A Negative Job Candidate Can Seriously Impact Your Business | Fairygodboss
Mystery Woman
Tell us more for better jobs, advice
and connections
Don’t miss out on new opportunities.
Your feed isn’t personalized yet. Follow topics like career advice, lifestyle or health.
Discover and join groups with like-minded women who share your interests, profession, and lifestyle.
Get alerted when there are new employee reviews.
Get notified when new jobs are posted.
A Bad Job Interview Can Hurt Revenue, According to Study
AnnaMarie Houlis

It's easy to forget that candidates are customers and consumers, too. And new research from ManpowerGroup Solutions, "Add to Cart: Candidates are Consumers, Too," suggests that your business has an opportunity to actually develop a more loyal base through your recruitment process.

Think about it: If you leave a good impression on a candidate, they'll be likely to spread good word about your business. If you leave a bad taste in their mouth, however, they'll be sure to tell others about it — and that could hurt your business.

Science proves it. In a survey of nearly 18,000 candidates across 24 markets, more than half (54 percent) said candidate experience directly influences whether or not they choose to buy a company's products or services. In Singapore, alone, that number increased to 58 percent.

Disgruntled candidates who'd been rejected may, of course, complain about a company to friends, on social media and on job review sites. Those in Singapore who were most negatively affected (65 percent) were the ones who felt like there was a lack of transparency on salary or job description. Sixty-one percent said the interview itself was a poor experience and the employer didn't follow up after the initial interview. Meanwhile, 60 percent said no response to a submitted job application affected their purchasing decisions with the company. And about half (49 percent) of candidates in Singapore added that a lack of employer-employee trust negatively impacted their purchasing behavior later on, as well.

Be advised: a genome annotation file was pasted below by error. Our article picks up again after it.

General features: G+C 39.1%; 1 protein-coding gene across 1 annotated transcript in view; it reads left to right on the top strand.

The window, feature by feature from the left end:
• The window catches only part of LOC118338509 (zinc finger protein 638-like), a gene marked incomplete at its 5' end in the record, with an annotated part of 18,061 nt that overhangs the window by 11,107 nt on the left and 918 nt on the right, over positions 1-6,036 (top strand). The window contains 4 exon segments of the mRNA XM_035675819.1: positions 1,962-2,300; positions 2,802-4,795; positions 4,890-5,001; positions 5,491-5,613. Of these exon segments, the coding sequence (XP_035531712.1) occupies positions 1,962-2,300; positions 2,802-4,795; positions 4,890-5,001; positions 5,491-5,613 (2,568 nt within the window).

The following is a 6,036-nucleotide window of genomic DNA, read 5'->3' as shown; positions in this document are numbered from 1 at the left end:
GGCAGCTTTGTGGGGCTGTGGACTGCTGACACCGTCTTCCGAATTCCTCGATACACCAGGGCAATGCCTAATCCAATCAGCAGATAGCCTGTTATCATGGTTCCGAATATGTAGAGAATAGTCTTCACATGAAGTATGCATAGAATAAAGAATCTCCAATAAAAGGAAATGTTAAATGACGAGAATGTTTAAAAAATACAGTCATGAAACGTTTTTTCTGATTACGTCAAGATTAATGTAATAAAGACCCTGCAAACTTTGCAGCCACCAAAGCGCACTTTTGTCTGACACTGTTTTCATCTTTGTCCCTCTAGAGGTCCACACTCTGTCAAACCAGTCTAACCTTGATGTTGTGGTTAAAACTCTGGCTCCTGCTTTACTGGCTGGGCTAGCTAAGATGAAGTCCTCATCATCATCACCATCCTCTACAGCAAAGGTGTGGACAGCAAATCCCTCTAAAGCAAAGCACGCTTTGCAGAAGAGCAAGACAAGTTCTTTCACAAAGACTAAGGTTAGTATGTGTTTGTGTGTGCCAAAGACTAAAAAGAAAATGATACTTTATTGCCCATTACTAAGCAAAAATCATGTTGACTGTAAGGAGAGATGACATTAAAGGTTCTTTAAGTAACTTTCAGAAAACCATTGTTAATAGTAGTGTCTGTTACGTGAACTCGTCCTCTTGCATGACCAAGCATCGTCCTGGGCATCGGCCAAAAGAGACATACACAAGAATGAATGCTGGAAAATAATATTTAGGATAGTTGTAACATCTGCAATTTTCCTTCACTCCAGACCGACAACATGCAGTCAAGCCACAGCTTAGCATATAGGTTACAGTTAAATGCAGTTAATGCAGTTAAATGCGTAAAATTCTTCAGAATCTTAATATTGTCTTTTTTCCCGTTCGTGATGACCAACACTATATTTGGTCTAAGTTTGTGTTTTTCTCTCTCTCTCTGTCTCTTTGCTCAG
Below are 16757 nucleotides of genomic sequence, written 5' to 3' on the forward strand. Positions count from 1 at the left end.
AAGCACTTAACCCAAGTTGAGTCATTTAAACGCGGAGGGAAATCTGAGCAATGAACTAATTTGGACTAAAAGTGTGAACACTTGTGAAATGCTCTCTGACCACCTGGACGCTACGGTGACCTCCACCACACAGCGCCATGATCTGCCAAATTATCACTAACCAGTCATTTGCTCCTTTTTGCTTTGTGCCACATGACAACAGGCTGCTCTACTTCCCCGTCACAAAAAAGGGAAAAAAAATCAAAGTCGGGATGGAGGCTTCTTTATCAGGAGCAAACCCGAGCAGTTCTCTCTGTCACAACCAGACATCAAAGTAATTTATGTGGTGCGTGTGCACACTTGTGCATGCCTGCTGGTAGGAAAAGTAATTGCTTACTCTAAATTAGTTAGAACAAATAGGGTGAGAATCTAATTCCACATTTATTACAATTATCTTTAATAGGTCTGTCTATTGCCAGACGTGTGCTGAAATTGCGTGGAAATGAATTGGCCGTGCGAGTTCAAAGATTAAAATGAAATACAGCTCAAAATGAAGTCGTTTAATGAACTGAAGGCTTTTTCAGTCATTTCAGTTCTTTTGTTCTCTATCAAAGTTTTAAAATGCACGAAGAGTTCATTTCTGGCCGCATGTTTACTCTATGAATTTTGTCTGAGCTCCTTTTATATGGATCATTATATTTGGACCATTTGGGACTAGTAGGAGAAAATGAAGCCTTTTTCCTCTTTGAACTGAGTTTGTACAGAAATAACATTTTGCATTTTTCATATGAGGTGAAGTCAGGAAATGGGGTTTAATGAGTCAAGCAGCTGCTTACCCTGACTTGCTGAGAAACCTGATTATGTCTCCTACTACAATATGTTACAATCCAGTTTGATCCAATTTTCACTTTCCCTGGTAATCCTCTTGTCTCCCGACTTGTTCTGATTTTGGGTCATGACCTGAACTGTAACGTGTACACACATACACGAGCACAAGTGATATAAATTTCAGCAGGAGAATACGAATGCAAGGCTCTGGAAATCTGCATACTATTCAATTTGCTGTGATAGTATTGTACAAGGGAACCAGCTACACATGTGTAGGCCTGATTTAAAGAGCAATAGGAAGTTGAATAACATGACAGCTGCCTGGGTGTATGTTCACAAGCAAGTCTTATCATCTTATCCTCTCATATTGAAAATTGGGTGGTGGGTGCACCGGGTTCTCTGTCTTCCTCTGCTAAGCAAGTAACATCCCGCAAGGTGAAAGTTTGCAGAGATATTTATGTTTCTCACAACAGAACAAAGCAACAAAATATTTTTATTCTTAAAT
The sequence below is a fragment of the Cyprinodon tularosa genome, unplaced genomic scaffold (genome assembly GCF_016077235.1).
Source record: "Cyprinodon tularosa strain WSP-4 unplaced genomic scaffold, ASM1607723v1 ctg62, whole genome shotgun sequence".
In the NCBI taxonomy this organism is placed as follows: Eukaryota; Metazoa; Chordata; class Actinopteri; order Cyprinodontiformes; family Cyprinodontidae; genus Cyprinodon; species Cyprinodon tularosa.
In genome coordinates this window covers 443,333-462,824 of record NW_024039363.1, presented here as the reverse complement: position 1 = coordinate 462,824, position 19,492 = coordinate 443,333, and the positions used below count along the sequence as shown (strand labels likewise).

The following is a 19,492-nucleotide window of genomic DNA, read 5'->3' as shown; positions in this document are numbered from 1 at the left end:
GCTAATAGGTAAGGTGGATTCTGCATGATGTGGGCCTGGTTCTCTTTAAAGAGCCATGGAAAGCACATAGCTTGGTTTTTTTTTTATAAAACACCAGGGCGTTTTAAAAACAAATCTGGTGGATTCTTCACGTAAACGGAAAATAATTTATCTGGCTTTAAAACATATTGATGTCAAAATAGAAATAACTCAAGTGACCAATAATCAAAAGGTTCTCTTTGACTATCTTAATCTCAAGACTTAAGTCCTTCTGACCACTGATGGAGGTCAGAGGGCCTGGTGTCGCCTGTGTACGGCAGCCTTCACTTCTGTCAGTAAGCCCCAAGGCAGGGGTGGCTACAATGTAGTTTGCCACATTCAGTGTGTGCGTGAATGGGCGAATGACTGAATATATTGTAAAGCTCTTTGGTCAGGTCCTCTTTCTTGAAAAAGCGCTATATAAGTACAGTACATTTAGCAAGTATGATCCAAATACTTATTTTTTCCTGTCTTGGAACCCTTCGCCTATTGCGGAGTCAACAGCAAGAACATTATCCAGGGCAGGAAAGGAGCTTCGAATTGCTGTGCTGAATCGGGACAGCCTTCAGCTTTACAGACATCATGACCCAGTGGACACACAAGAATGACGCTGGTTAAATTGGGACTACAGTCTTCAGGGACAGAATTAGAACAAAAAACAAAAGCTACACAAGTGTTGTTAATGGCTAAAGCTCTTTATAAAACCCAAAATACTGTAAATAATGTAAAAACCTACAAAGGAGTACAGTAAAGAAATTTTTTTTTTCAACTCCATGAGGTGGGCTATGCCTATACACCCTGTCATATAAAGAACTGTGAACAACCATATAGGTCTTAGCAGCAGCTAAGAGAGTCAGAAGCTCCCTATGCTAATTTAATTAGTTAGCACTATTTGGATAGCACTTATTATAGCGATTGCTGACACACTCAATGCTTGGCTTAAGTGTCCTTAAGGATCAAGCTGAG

Meanwhile, rejection alone doesn't necessarily make an interview bad. But 56 percent of candidates in Singapore would tell others about the aforementioned experiences, and 57 percent said that, if their friend had one of those experiences, it'd also make them less likely to buy a product or service.

“Developing a robust strategy to ensure candidates have a great candidate experience at every touch point is critical to attracting the brightest and best and nurturing existing or future consumers," Linda Teo, country manager, ManpowerGroup Singapore, said. "Transparent job descriptions, clear values and offering a good interview experience all contribute to the experience, and ultimately to both whether a candidate accepts an offered position or chooses your products and services.”

If you can ensure that your candidates have good experiences, the research suggests that the reverse is also true — 60 percent of Singapore candidates said they'd be more likely to work for a company whose products and services they already buy and use. They'll surely be more likely to talk up a company if they have a pleasant interview experience, as well, whether or not they get the job.


AnnaMarie Houlis is a multimedia journalist and an adventure aficionado with a keen cultural curiosity and an affinity for solo travel. She's an editor by day and a travel blogger at HerReport.org by night.

No Comments Yet

Looking for a new job?

Our employer partners are actively recruiting women! Update your profile today.

tag with leaves
The Fairygodboss Feed
We're a community of women sharing advice and asking questions
Start a Post
Share your thoughts (even anonymously)...